• Flowers with lots of color and details, such as bugleweed, butterfly weed or lantana
  • Art materials that create fine details: pencils (regular and colored), fine-tip markers, skinny paint brushes and watercolors
  • Sketch journals

Focus on… Looking Closely

Photo credit: (c) 2012 Kim M. Bennett

  • Flowers or plant material with fine details, such as lichens, Queen Anne’s lace, or goldenrod
  • Hand lenses, viewing boxes, stereoscopes and magnifying glasses
  • Very sharp pencils
  • Notebooking pages with frames and lined areas for journaling

Focus on… Looking Inside

Photo credit: (c) 2012 Kim M. Bennett

  • Seed pods or structures that can be cut or pried open, such as milkweed pods, black locust or honeylocust pods, or insect galls
  • Plastic, disposable knives and child scissors, tweezers
  • Plastic trays or small cutting boards
  • Pencils and blank copy paper, folded in half (labeled “Outside” and “Inside”)

Focus on… Order and Sequence

Photo credit: (c) 2012 Kim M. Bennett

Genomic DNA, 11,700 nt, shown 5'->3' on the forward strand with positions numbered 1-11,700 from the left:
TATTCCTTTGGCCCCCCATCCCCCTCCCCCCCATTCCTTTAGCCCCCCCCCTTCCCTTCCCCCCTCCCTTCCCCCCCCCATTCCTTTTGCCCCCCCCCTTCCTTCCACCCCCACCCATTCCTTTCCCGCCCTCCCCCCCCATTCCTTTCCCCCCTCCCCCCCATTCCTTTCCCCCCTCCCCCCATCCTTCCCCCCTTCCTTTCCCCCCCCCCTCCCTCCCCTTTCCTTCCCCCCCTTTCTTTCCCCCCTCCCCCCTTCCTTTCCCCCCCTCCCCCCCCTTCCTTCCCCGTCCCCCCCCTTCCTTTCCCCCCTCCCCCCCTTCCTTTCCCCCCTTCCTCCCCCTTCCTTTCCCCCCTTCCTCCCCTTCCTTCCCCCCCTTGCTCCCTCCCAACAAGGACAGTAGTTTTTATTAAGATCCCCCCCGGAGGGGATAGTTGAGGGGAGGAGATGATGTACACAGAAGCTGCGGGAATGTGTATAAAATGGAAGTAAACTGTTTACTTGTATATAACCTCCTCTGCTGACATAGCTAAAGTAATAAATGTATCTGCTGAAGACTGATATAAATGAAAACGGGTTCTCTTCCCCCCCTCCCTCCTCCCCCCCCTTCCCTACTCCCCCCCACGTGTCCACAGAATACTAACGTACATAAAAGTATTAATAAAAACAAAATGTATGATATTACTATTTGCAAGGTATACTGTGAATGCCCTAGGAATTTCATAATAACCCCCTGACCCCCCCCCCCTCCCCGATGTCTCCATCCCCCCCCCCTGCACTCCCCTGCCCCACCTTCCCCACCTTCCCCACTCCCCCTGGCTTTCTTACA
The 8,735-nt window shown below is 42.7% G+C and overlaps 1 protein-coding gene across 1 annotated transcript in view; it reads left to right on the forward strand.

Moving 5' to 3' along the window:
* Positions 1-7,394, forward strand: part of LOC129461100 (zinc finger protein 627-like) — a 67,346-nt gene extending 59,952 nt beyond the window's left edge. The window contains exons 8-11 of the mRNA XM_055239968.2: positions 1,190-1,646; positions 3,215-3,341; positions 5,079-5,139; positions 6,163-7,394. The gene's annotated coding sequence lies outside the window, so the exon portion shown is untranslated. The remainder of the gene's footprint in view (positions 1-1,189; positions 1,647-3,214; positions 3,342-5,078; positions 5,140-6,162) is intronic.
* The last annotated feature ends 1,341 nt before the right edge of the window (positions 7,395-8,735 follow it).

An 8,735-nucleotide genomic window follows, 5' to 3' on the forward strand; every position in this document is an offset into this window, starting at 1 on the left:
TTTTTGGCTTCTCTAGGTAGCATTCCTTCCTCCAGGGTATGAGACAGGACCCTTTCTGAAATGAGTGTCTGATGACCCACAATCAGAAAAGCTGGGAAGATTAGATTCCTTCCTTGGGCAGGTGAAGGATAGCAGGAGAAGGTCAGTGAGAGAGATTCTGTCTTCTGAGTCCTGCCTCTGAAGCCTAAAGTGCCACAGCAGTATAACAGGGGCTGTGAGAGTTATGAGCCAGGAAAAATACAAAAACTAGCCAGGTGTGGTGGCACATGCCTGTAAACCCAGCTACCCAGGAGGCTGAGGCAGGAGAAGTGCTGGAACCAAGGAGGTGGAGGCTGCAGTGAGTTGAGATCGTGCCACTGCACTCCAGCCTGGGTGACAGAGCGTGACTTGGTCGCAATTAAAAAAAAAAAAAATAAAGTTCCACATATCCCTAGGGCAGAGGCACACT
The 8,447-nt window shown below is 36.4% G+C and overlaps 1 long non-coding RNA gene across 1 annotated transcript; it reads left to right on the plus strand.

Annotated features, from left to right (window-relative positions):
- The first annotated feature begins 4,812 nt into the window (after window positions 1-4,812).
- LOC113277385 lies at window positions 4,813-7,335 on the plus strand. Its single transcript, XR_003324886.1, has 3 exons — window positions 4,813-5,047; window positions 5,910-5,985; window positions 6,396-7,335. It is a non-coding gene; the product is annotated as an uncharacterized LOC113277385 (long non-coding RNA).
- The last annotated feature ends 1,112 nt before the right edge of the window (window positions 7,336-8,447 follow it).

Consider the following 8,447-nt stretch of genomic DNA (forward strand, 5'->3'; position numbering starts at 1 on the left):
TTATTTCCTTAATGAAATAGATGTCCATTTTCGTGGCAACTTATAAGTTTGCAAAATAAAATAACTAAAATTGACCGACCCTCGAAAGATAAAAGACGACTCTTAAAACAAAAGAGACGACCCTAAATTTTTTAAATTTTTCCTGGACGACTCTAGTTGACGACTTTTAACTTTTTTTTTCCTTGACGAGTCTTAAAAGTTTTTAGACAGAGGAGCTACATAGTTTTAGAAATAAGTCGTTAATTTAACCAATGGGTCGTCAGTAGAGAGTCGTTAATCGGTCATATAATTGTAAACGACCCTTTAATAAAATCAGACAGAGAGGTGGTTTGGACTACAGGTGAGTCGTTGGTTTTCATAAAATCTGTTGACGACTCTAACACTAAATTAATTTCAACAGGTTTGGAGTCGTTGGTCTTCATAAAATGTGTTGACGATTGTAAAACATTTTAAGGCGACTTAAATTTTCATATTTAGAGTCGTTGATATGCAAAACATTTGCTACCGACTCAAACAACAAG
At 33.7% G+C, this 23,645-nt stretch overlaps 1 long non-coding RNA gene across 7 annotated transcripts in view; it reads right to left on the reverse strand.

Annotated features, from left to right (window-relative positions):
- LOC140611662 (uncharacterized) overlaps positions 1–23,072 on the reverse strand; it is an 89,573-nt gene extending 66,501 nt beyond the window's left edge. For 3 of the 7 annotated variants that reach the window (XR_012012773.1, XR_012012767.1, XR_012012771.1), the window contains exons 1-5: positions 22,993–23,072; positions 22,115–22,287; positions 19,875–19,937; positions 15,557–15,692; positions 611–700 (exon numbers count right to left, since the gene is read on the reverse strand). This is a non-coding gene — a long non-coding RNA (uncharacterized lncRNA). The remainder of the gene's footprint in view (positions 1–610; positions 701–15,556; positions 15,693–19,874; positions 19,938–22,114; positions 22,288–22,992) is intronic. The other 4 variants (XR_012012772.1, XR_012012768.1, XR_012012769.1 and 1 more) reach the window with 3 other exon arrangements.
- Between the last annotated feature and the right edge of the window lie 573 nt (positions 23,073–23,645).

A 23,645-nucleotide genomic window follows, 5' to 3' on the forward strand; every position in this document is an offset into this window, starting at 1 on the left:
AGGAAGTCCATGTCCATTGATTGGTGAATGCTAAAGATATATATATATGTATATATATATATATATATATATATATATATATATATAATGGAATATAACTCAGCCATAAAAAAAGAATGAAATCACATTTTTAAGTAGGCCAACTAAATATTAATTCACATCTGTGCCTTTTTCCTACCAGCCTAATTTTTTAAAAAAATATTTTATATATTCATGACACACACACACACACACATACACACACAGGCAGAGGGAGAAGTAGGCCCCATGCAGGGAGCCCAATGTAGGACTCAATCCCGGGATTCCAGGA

• Plant material with flowers and seed heads in various stages of maturation, such as red clover, dandelions, or wild roses
  • Art supplies: colored pencils, fine-tip black markers
  • Notebooking pages with multiple frames to show sequence, or Flow Maps

Focus on… Describing with Adjectives

Photo credit: (c) 2012 Kim M. Bennett

  • Any interesting natural objects, such as wildflowers, seashells, mosses or other items
  • Writing tools: pencils, erasers
  • Copies of paper for making Bubble Maps, concept webs, or an Observation Page (“I Notice… I Wonder…”)

Focus on… Similarities and Differences

Photo credit: (c) 2012 Kim M. Bennett

  • Plant materials that are very similar, such as several types of grass seed heads, flowers from different goldenrod species, or acorns from different species of oak
  • Writing tools: pencils, erasers
  • Blank paper for making Double Bubble Maps or  Venn diagrams

Focus on… Whole and Parts

Photo credit: (c) 2012 Kim M. Bennett

  • Large flower/seed heads that can be dissected with hands, such as sunflower heads or small ears of ornamental corn
  • Tweezers and sorting containers
  • Copies of Brace Maps or blank paper to create them

 

For more examples and information on invitations and nature centers:

For more ideas on observations and nature study: